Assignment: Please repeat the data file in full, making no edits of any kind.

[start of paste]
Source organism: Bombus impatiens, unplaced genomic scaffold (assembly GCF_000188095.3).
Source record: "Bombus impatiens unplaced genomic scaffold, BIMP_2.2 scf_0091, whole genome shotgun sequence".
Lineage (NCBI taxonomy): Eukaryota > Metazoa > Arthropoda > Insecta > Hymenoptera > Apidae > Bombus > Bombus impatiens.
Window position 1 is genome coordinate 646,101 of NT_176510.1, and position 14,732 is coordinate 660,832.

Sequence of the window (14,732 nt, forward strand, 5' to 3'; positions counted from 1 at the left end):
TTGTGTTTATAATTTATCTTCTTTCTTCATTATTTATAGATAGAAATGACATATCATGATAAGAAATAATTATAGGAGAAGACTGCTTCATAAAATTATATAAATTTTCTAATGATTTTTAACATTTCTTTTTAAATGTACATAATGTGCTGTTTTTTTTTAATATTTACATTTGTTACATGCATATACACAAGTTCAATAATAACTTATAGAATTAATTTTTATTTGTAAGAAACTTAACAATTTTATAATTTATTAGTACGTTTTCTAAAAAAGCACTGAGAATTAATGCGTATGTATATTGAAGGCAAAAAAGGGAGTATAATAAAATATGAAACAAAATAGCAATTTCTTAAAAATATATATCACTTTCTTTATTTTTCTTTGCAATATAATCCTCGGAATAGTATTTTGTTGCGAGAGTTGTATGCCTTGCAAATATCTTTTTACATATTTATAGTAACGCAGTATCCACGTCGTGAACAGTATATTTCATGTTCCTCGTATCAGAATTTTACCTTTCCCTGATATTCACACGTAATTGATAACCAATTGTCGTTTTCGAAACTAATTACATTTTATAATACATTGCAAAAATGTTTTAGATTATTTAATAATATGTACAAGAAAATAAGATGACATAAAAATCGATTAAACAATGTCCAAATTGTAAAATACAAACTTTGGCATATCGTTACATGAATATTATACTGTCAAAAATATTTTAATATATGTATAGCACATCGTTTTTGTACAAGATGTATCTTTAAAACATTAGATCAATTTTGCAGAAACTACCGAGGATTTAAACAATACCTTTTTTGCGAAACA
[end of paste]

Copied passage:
Source organism: Bombus impatiens, unplaced genomic scaffold (assembly GCF_000188095.3).
Source record: "Bombus impatiens unplaced genomic scaffold, BIMP_2.2 scf_0091, whole genome shotgun sequence".
Lineage (NCBI taxonomy): Eukaryota > Metazoa > Arthropoda > Insecta > Hymenoptera > Apidae > Bombus > Bombus impatiens.
Window position 1 is genome coordinate 646,101 of NT_176510.1, and position 14,732 is coordinate 660,832.

Sequence of the window (14,732 nt, forward strand, 5' to 3'; positions counted from 1 at the left end):
TTGTGTTTATAATTTATCTTCTTTCTTCATTATTTATAGATAGAAATGACATATCATGATAAGAAATAATTATAGGAGAAGACTGCTTCATAAAATTATATAAATTTTCTAATGATTTTTAACATTTCTTTTTAAATGTACATAATGTGCTGTTTTTTTTTAATATTTACATTTGTTACATGCATATACACAAGTTCAATAATAACTTATAGAATTAATTTTTATTTGTAAGAAACTTAACAATTTTATAATTTATTAGTACGTTTTCTAAAAAAGCACTGAGAATTAATGCGTATGTATATTGAAGGCAAAAAAGGGAGTATAATAAAATATGAAACAAAATAGCAATTTCTTAAAAATATATATCACTTTCTTTATTTTTCTTTGCAATATAATCCTCGGAATAGTATTTTGTTGCGAGAGTTGTATGCCTTGCAAATATCTTTTTACATATTTATAGTAACGCAGTATCCACGTCGTGAACAGTATATTTCATGTTCCTCGTATCAGAATTTTACCTTTCCCTGATATTCACACGTAATTGATAACCAATTGTCGTTTTCGAAACTAATTACATTTTATAATACATTGCAAAAATGTTTTAGATTATTTAATAATATGTACAAGAAAATAAGATGACATAAAAATCGATTAAACAATGTCCAAATTGTAAAATACAAACTTTGGCATATCGTTACATGAATATTATACTGTCAAAAATATTTTAATATATGTATAGCACATCGTTTTTGTACAAGATGTATCTTTAAAACATTAGATCAATTTTGCAGAAACTACCGAGGATTTAAACAATACCTTTTTTGCGAAACA